Grants and Contracts Details
Leptospirosis, caused by the spirochete Leptospira interrogans and close relatives of that genus, is a significant zoonotic disease affecting humans throughout the United Sates and many other parts of the world. These bacteria infect humans and other animals by penetrating mucous membranes or conjunctiva, or through breaks in the skin. Bacteria then disseminate throughout the host via the bloodstream, followed by invasion of other tissues. Leptospirosis in humans can lead to a range of debilitating symptoms, and, not infrequently, death. Understanding the mechanisms by which leptospires are able to initiate and establish infection can direct development of improved diagnostics and preventative/treatment therapies. Infectious leptospires are very resistant to their hosts' alternative pathway of complement-mediated killing. Our studies found that L. interrogans can bind the host complement regulator factor H to its outer surface, a strategy adopted by many other pathogens to avoid killing by host complement. During infection, L. interrogans invades and colonizes kidneys and other host organs, apparently facilitated by the spirochete's abilities to interact with host extracellular matrix (ECM) components. We discovered that L. interrogans carries six separate but similar genes, each of which encodes a protein that can bind factor Hand/or ECM proteins. All six leptospiral proteins share predicted structural and some functional similarities with mammalian endostatin, and have been designated LenA, LenB, LenC, LenD, LenE and LenF (Len = .Leptospiral _E_Ndostatin-like protein). We hypothesize that Len proteins enable L. interrogans to both resist killing by host complement and to interact with host ECM. As a corollary to our central hypothesis, we predict that all infectious leptospires produce one or more Len proteins to facilitate mammalian infection, and that infected humans and other animals produce antibodies against those Len proteins. To test our hypothesis, we will (1) perform functional characterization of interactions between Len proteins and their host ligands and (2) evaluate the practicality of using Len proteins for serological diagnosis of leptospirosis patients.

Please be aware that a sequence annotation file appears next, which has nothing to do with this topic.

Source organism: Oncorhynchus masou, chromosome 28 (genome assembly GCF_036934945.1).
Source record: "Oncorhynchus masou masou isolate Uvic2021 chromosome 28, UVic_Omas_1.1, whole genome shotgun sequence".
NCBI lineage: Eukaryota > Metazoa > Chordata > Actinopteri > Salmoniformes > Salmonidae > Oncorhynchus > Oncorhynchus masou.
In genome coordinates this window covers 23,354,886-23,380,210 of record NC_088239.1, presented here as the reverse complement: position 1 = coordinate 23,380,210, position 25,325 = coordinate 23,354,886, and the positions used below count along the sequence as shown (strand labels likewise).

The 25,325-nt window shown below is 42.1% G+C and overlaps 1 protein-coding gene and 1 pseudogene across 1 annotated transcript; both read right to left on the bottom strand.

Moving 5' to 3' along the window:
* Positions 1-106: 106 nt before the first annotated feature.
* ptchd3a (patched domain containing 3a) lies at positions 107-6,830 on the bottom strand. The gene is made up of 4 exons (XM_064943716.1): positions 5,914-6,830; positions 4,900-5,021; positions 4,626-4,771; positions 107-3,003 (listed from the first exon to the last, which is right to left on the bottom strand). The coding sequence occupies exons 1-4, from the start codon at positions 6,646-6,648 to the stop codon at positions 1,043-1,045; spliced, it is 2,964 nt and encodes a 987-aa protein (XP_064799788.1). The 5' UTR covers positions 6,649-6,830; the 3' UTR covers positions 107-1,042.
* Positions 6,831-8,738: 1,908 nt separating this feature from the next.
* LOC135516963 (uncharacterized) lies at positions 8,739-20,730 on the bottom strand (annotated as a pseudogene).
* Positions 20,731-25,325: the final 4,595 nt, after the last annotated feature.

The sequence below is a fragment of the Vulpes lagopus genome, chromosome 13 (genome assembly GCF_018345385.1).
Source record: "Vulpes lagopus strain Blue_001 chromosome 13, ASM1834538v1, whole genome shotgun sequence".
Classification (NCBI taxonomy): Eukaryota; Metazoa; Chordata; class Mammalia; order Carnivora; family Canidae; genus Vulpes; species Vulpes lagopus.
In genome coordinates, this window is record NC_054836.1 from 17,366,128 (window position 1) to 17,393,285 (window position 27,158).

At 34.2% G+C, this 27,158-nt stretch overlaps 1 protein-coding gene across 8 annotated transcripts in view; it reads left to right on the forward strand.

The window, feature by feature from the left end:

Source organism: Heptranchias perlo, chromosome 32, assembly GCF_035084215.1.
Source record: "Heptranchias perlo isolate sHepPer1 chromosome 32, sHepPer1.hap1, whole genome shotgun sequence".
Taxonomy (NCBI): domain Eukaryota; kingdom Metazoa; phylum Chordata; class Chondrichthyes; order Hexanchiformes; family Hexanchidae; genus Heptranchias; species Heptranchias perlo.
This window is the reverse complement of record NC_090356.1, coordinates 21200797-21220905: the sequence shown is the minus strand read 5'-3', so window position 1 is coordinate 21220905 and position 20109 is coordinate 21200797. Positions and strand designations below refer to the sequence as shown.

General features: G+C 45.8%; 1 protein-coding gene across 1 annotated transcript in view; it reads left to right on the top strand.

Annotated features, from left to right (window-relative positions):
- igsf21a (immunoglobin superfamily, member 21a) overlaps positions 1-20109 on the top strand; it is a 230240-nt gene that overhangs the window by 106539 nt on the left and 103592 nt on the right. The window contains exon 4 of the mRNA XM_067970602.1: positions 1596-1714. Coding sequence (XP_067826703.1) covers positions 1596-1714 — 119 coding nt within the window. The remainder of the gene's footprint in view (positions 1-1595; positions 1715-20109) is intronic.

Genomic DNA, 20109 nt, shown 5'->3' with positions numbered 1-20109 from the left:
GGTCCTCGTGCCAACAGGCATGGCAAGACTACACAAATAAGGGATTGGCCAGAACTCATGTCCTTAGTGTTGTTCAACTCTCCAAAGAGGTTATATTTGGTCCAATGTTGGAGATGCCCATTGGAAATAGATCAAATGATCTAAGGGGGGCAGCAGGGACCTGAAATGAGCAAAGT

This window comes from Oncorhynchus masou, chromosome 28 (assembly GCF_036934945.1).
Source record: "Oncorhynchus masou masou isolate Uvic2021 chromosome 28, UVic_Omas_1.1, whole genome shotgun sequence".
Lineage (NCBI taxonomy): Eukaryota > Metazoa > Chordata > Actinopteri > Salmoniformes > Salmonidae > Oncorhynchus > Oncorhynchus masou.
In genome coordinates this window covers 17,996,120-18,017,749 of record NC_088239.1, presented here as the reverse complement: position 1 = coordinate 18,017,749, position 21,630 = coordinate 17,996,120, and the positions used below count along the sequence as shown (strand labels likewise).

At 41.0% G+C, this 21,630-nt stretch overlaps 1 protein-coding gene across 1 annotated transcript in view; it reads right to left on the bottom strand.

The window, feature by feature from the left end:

|Effective start/end date||7/1/08 → 5/31/11|
- National Institute of Allergy and Infectious Diseases: $402,875.00
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